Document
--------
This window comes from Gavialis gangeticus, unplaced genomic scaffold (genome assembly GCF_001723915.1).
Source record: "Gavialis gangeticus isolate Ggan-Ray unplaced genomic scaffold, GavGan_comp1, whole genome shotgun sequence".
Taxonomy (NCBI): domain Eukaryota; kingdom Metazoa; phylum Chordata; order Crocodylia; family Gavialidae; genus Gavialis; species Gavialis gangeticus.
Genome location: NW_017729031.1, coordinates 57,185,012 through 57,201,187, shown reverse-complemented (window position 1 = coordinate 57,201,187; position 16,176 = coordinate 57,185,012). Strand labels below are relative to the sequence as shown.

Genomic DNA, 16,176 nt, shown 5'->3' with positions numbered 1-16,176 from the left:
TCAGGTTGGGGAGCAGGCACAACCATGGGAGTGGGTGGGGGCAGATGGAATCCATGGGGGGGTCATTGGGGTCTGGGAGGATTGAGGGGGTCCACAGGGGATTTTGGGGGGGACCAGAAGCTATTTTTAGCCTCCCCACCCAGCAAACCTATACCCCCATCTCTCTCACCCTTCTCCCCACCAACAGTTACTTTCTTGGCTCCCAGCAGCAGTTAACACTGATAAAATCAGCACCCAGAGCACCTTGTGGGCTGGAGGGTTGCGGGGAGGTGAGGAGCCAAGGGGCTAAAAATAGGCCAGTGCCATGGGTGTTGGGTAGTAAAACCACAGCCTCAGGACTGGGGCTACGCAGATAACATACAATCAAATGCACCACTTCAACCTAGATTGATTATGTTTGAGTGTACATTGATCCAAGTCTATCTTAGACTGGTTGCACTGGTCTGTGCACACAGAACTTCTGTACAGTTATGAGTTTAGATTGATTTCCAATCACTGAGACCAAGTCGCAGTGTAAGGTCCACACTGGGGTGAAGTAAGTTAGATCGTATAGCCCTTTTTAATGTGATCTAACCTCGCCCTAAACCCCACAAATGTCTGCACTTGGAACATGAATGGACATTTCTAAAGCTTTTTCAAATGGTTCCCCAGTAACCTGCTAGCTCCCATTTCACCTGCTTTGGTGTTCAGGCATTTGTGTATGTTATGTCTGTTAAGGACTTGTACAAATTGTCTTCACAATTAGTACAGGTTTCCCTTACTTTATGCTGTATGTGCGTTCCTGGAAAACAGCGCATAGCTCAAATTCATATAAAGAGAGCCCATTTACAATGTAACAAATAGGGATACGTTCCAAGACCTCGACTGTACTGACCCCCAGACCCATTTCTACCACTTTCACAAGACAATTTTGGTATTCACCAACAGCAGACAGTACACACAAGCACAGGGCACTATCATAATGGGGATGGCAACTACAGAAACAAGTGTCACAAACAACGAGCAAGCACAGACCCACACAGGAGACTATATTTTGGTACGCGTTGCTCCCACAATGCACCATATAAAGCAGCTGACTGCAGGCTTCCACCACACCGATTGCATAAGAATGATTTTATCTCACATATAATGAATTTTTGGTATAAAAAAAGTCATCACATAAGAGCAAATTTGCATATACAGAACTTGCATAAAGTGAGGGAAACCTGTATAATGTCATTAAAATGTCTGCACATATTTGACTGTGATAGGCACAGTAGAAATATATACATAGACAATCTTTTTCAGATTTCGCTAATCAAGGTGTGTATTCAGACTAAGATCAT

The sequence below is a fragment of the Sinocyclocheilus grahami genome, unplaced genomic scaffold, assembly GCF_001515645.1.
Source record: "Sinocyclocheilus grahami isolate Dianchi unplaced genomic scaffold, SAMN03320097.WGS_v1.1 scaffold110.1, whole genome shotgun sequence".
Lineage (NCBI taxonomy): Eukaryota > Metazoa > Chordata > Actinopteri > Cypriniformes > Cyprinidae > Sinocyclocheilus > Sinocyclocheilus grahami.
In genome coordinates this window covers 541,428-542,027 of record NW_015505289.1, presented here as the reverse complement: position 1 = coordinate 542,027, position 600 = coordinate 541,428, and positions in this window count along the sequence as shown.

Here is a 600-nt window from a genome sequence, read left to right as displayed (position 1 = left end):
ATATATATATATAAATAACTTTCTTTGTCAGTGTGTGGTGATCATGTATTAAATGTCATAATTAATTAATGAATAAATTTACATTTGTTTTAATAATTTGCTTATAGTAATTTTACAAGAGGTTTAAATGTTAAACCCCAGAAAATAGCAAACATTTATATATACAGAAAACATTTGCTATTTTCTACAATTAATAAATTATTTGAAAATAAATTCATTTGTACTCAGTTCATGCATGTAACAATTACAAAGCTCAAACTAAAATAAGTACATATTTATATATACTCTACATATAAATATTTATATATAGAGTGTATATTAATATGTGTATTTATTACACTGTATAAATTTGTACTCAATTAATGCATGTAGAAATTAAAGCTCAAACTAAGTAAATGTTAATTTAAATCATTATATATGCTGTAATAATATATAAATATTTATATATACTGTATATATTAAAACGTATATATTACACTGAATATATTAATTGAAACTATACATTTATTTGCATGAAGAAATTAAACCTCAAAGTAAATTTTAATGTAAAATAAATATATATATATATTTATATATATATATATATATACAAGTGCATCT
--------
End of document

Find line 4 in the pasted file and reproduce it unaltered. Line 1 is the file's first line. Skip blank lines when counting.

Genome location: NW_017729031.1, coordinates 57,185,012 through 57,201,187, shown reverse-complemented (window position 1 = coordinate 57,201,187; position 16,176 = coordinate 57,185,012). Strand labels below are relative to the sequence as shown.